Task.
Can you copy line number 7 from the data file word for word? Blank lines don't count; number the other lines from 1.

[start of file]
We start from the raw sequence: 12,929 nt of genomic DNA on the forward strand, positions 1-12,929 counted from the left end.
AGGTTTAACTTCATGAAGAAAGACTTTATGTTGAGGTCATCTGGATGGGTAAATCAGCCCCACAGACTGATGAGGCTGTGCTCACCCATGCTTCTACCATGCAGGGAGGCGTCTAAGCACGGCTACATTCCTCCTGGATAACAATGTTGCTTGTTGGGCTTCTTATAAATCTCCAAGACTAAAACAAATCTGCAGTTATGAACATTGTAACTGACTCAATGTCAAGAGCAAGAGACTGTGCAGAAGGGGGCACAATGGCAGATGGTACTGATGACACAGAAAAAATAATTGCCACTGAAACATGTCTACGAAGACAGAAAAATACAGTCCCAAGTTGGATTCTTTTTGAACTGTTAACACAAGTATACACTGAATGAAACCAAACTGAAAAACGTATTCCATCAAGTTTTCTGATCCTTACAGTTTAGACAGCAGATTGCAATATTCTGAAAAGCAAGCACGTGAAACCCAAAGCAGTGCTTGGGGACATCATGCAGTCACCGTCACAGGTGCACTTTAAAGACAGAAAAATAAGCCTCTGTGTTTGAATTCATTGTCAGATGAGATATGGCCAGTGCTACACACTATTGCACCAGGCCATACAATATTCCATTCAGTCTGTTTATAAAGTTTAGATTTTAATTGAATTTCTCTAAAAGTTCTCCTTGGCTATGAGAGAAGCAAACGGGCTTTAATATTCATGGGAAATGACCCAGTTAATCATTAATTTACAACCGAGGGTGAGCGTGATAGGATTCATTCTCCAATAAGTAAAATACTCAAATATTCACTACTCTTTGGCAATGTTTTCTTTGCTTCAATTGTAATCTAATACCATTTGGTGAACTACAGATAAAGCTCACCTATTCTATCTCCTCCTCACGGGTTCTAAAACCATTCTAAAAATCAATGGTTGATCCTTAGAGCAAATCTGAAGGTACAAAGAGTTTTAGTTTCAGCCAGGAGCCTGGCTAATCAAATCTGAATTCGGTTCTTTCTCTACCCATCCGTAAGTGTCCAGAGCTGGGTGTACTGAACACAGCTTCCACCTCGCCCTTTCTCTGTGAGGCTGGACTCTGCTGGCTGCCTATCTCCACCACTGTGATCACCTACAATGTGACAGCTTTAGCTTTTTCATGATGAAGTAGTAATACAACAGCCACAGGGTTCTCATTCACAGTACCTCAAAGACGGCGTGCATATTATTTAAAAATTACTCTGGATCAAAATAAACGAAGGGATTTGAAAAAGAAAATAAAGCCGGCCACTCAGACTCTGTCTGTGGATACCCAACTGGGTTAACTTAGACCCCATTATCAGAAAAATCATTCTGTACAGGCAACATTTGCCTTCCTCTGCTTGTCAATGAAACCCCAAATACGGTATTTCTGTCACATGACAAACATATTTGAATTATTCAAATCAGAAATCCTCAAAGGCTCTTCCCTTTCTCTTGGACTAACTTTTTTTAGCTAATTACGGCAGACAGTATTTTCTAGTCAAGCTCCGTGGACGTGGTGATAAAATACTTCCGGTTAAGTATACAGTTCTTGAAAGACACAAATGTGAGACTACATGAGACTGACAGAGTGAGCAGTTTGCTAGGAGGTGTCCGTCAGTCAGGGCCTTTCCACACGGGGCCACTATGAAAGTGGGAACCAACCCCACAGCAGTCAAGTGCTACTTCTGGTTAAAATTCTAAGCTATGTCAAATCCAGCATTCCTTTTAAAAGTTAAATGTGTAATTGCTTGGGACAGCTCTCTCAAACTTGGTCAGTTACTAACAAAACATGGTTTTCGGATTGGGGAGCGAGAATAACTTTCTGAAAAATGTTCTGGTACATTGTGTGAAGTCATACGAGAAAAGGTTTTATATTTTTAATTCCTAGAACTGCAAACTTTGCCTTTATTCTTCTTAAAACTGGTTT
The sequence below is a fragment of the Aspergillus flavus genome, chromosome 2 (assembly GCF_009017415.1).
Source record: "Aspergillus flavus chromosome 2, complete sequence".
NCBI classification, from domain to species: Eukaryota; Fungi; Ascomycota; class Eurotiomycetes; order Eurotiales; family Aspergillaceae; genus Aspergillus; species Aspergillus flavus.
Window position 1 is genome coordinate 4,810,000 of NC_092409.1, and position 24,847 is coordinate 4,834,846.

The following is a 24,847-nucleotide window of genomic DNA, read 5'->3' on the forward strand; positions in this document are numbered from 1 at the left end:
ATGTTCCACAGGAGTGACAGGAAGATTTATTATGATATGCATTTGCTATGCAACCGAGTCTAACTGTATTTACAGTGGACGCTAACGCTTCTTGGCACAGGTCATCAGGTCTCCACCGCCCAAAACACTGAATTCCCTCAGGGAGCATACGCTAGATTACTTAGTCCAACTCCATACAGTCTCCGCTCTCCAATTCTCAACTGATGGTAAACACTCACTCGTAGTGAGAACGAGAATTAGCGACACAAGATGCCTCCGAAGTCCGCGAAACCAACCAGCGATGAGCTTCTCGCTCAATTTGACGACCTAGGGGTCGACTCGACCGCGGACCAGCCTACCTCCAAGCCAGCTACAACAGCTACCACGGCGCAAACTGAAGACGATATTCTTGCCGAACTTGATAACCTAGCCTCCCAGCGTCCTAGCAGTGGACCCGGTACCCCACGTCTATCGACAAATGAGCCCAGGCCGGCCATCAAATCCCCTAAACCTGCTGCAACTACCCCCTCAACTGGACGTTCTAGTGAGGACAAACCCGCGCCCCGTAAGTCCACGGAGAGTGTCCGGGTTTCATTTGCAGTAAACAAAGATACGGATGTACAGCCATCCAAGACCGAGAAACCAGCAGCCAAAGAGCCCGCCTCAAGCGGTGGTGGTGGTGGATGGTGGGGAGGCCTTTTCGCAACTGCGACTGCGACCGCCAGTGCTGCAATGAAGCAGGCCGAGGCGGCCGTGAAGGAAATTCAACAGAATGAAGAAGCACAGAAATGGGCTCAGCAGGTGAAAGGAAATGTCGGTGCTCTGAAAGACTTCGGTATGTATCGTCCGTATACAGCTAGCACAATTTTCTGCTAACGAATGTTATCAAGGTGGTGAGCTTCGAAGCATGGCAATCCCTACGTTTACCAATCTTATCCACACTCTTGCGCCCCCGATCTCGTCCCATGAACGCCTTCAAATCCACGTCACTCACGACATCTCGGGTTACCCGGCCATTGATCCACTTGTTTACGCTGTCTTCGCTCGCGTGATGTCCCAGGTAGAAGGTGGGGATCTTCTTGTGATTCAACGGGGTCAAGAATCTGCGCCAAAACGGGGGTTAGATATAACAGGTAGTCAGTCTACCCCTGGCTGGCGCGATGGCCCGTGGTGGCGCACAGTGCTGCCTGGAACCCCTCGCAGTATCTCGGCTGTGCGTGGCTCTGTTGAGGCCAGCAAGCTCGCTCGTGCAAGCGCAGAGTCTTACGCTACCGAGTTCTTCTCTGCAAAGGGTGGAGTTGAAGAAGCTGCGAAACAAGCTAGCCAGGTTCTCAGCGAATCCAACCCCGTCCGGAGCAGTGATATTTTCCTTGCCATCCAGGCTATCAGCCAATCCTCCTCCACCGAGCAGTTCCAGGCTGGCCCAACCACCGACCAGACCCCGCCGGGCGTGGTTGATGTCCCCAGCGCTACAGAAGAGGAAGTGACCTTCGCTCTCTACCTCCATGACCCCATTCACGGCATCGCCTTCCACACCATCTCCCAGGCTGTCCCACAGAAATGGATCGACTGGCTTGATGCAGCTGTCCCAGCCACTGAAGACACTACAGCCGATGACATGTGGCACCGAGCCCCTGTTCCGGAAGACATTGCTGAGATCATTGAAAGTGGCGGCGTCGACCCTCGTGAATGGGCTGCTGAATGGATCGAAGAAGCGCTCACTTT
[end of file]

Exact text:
The following is a 24,847-nucleotide window of genomic DNA, read 5'->3' on the forward strand; positions in this document are numbered from 1 at the left end: